Cecilia “C.S.” Pego established a reputation in her native Mexico as “La Diva de la Novela Grafica Mexicana.” Her characteristic use of bold blacks give her comics their graphic power. But her art continues to evolve in sophistication. Sardonia y Chamuco, her 1990s editorial strip, has an hallucinogenic, Skip Williamson–like underground comix intensity. Her jagged, spiky Terrora y Taboo people evoke New Wave–era punk. And the sensuously delicate lines of Madame Mactan, her best-known character, are straight out of Beardsley. Her book Madame Mactans: Serial Killer of Serial Killers is being scheduled for U.S. release.
In the following interview we discuss Pego’s formative years. Next Friday’s installment deals in depth with Exilia: The Invisible Path, her first graphic novel in English. We also cover the advantages of e-books, comic cons, and watercolor illustration.
Where did you get your art training?
I am a self-taught artist, although I have to mention that my parents introduced me to painting and literature as a child. My father took me to all the painting exhibitions that were held in Mexico City, teaching me my first lessons in color theory and perspective, while my mother shared with me her love for classic literature. So I think it was my fate that I was going to work by combining painting and literature.
Later on, I furthered my art and literature passions by myself. I graduated in civil engineering, which I regard as key in having developed my vision as an artist. The precise stroke in my artwork resulted from crafting topographic maps, engineering drawings, and blueprints. Actually, I realize that everything I learned about structure was subconsciously applied to my artistic method, integrating it with my art appreciation and self-instruction in color and art techniques.
How did you become a political cartoonist?
My first job as a professional artist was in 1990 at the local newspaper in Cd. Juarez, Chihuahua. I naively asked for an opening in the editorial pages by showing the editors some illustrations I did for a faculty magazine. And to my surprise, they specifically opened a space for me to publish Sardonia y Chamuco in the early 1990s.
Tell me about your skeletons and characters like the factory-head man.
Skeletons are a very popular symbol in political cartooning in Mexico. They represent extreme poverty. They first appeared in the drawings of José Guadalupe Posada. And basically, all the editorial cartoonists pay homage to Posada by using this symbol.
The man with a factory head represents the polluted ideas of politicians and businessmen who refuse to acknowledge ecological destruction. Both characters were very popular every time they appeared in Sardonia y Chamuco.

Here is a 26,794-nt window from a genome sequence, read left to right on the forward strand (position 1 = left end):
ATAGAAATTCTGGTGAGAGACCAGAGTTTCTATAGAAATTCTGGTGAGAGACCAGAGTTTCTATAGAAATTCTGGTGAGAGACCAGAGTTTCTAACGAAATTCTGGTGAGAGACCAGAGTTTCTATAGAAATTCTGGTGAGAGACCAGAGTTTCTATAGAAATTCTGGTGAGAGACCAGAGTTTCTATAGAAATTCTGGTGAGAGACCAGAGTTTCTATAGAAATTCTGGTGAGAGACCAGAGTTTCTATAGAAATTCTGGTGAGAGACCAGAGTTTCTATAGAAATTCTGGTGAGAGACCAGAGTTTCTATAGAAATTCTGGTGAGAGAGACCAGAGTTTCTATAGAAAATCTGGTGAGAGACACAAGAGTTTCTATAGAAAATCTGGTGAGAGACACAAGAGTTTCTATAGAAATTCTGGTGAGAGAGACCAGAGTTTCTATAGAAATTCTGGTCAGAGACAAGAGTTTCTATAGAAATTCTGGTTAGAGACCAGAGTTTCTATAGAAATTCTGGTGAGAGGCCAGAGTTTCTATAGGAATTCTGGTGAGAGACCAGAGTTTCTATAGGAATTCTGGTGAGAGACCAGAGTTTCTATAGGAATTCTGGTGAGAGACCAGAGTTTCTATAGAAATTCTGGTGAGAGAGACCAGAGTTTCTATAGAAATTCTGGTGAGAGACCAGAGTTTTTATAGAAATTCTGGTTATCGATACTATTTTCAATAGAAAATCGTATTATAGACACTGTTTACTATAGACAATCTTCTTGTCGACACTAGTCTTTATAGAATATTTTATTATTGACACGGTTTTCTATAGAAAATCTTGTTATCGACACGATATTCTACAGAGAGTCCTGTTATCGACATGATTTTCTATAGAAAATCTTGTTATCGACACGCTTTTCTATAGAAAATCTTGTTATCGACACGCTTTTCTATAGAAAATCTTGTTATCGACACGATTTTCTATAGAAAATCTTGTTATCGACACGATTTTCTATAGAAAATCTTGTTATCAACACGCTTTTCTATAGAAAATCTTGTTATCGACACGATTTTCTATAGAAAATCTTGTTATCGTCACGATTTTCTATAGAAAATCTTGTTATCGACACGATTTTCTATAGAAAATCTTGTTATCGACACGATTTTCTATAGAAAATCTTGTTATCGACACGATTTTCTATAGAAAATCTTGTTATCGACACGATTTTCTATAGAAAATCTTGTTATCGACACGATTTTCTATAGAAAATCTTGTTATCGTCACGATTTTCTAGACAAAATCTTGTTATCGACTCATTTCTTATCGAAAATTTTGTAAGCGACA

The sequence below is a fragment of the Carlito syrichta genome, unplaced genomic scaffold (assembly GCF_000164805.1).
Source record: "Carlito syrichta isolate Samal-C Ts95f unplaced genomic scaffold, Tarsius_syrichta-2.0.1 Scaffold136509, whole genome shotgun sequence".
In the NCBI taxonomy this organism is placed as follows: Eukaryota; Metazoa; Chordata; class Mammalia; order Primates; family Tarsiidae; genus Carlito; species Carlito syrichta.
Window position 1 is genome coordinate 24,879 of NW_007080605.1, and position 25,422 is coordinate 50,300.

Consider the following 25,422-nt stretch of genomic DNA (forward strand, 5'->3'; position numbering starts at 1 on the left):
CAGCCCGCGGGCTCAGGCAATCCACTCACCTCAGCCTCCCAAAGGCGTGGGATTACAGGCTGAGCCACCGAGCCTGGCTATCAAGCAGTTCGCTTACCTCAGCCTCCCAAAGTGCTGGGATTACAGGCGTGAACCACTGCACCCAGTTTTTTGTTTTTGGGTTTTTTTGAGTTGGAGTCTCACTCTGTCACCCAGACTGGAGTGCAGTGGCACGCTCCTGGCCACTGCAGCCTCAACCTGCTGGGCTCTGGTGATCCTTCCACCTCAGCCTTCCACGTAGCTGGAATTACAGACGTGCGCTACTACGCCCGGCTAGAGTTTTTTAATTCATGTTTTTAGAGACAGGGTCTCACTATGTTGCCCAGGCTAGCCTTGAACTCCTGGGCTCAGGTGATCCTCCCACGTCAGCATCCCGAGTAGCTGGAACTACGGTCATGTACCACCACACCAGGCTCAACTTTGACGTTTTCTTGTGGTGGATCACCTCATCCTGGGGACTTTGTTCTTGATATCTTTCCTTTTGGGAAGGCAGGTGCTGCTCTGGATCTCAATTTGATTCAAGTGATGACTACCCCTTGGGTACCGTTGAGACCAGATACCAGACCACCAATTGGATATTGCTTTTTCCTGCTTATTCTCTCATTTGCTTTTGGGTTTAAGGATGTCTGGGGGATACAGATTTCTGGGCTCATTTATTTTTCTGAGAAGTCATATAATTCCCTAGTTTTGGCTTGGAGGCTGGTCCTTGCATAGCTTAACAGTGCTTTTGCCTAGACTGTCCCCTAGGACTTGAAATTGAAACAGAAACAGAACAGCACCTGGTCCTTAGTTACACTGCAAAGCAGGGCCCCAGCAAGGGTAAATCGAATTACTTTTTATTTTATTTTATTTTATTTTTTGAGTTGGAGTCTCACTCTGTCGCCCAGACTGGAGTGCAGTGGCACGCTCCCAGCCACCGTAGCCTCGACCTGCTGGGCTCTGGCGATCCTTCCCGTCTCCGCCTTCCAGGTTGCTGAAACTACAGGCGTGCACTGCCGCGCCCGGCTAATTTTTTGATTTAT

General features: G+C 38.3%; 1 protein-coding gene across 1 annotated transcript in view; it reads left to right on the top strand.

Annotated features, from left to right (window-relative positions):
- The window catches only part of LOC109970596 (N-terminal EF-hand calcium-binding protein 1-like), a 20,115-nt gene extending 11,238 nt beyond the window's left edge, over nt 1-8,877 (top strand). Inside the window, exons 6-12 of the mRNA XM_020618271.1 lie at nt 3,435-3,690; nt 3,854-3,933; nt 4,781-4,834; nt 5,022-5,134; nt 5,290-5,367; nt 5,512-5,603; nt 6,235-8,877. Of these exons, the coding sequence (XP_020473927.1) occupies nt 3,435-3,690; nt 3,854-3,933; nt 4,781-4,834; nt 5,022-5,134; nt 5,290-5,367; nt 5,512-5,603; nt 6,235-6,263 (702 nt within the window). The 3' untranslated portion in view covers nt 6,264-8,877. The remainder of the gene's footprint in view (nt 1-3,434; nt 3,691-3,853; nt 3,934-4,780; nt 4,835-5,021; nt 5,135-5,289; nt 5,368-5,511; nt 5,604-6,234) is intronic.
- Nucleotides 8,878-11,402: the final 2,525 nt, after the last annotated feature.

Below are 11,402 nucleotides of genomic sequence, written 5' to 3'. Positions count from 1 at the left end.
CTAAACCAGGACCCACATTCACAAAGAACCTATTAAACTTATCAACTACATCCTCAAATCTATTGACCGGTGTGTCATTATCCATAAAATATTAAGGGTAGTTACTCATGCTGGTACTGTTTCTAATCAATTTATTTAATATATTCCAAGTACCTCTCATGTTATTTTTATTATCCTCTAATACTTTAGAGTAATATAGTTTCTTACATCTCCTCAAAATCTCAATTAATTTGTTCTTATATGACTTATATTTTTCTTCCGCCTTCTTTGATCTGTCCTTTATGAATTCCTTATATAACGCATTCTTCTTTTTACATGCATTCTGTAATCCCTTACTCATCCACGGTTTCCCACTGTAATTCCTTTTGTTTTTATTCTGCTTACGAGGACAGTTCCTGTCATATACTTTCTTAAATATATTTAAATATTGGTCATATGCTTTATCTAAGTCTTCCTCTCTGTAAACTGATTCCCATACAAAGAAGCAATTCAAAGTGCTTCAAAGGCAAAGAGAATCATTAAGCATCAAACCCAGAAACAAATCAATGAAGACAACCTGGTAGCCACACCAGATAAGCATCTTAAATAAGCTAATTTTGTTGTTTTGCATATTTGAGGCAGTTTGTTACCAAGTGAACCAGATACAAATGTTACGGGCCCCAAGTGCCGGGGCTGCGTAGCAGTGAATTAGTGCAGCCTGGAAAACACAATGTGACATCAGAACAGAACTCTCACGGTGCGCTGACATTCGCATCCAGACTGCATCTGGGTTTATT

Why did you switch careers?
After a while, I decided to abandon political cartooning because it was very limiting. For political cartooning I used imagination to explore power, whereas with fiction I could explore the power of imagination. So ever since, I have worked in developing characters to explore emotions and ideas, thinking beyond political notions. One of those character-based comics, Terrora y Taboo, was published weekly for several years in La Jornada, Mexico’s national newspaper.
This comic is about a freelance sociopath and her failed attempts to cause shock in a world crazier than she is. So instead, she ends up being very chic. Her accomplice is her hybrid half-cat, half-piranha pet that eats French poodle nuggets.
Next you created Madame Mactans for El Chamuco.
El Chamuco is a Mexican progressive political cartoon magazine. It’s the only magazine that showcases works of fiction by independent comic authors. While it publishes mostly opinions and critiques about Mexican politics, I have kept Madame Mactans away from any political view.
And how did she develop?
Terrora dated serial killers and killed them afterwards. But the story needed a more feminine kind of woman so I created Mactans, a.k.a. Madame Mactans, to explore this story about extreme love, death, and fear.
Madame Mactans is a female serial killer of serial killers. She has an emotional handicap of the soul; the only emotion she can experience is fear. Because of this, she confuses love with fear and fear with love. So she always is falling in love with serial killers. While they are trying to kill her, she thinks they are trying to seduce her, and she ends up killing them accidentally.
Who have been your art mentors?
I never had an art mentor. My path has been a lonely one. Thankfully, it has worked well for me, helping me to develop a very personal vision and method of working. I think that an “art mentor” would have transformed itself into an “art tormentor” over time, because the guiding hand would inevitably be felt as a limiting one at some point in my personal artistic journey.
Our conversation concludes here.